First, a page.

Dividing money during divorce is difficult enough. If you add a sudden, unexpected infusion of cash into the equation, dividing assets becomes much more contentious.
Before making any decisions or transferring funds into offshore bank accounts, consult with an experienced divorce and property division lawyer as soon as possible. A judge could look at these transfers as shady and fraudulent and order that you pay more than 50% to your spouse. Or, if you are the spouse of someone who received a financial windfall, you’ll want to protect your right to receive a fair portion of the funds.
Does the Timing of the Financial Windfall Matter?
Yes, the timing of when you or your spouse receives the funds affects how the judge will divide it between the two of you. If you have legally separated, that date may affect whether the judge divides the funds or the percentage each person will receive. Other dates—like the date you file for divorce or the date the divorce becomes final—may also serve as cutoff dates for when the judge will divide such windfalls.
What Percentage Does Each Party Get?
The character of the property—either community or separate—determines whether a judge will divide it between you and your spouse and, if so, how much each of you receives. Texas is a community property state, which generally means that both spouses are entitled to equal shares of all property acquired during the marriage. In the case of lottery winnings, your spouse usually is entitled to a full half of your winnings. Inherited funds, on the other hand, may be treated differently.
Note: It is almost guaranteed that a judge will include any income from lottery winnings or an inheritance in setting child support payments. Additionally, if you receive a financial windfall after your divorce is over, your ex could ask the judge to modify spousal support and child support orders to ask for a new calculation based on your new income.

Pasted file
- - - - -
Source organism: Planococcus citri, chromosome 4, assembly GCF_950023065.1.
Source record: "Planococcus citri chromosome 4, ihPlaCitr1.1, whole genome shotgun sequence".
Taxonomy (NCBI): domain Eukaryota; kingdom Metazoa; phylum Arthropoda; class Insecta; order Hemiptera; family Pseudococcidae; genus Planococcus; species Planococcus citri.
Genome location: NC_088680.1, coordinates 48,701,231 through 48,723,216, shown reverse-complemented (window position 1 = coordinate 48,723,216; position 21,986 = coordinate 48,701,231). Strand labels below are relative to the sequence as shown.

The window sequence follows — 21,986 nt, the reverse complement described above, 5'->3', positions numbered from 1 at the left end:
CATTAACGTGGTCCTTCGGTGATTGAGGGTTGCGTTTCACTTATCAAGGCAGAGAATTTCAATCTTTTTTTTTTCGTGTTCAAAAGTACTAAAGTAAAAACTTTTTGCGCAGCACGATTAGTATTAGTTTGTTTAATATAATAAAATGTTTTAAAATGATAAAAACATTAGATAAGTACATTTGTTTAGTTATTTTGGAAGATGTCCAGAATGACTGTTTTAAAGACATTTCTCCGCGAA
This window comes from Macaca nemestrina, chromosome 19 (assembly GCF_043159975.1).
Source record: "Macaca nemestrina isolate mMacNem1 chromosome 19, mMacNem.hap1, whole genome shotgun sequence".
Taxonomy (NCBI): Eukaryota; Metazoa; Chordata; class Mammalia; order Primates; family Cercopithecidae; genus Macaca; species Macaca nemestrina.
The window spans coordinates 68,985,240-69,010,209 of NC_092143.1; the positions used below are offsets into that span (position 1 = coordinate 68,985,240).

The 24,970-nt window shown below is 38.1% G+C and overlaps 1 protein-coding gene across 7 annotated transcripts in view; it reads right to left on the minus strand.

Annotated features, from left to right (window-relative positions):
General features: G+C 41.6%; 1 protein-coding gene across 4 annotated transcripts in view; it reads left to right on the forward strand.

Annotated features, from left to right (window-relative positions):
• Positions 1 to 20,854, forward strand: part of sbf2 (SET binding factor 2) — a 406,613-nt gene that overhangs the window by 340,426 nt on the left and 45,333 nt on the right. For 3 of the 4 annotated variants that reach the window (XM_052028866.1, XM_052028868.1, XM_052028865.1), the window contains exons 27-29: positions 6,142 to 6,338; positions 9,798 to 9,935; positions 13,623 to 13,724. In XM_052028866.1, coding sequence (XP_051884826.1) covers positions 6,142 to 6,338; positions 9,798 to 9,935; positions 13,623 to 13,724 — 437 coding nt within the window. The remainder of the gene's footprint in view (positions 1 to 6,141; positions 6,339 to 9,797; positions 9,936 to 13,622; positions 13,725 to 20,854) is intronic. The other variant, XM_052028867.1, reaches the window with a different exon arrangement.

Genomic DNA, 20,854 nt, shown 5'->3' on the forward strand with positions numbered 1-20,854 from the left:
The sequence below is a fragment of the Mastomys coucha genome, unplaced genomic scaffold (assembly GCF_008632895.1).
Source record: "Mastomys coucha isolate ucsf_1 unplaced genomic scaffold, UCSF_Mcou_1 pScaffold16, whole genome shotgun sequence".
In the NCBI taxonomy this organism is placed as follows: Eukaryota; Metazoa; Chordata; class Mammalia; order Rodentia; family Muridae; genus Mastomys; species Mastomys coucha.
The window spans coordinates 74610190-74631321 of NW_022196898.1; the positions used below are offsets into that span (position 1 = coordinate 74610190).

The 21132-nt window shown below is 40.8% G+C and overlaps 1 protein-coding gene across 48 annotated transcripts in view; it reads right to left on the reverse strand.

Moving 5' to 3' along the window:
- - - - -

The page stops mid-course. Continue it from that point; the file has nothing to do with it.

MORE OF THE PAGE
Since the judge takes your income and your ability to pay alimony and child support into consideration when setting the payment amounts, having a large increase in your income could increase your payments. If you’ve invested the funds already, the dividends you receive can also count towards your income calculations.
Consult With an Attorney Immediately
If you anticipate at all that you or your spouse might inherit a lump sum of money, will receive funds from lottery winnings in a large lump-sum, or will inherit funds soon, contact an attorney for expert divorce-planning advice.
You deserve to receive a fair share of any windfall earnings you may receive, especially in an inheritance situation. Do not try to hide the money or spend it quickly on assets that could depreciate quickly. Don’t delay collecting the funds, either, since you could end up losing even more if the court thinks you are doing something shady.
We can help protect you and your future. Contact us to set up an appointment.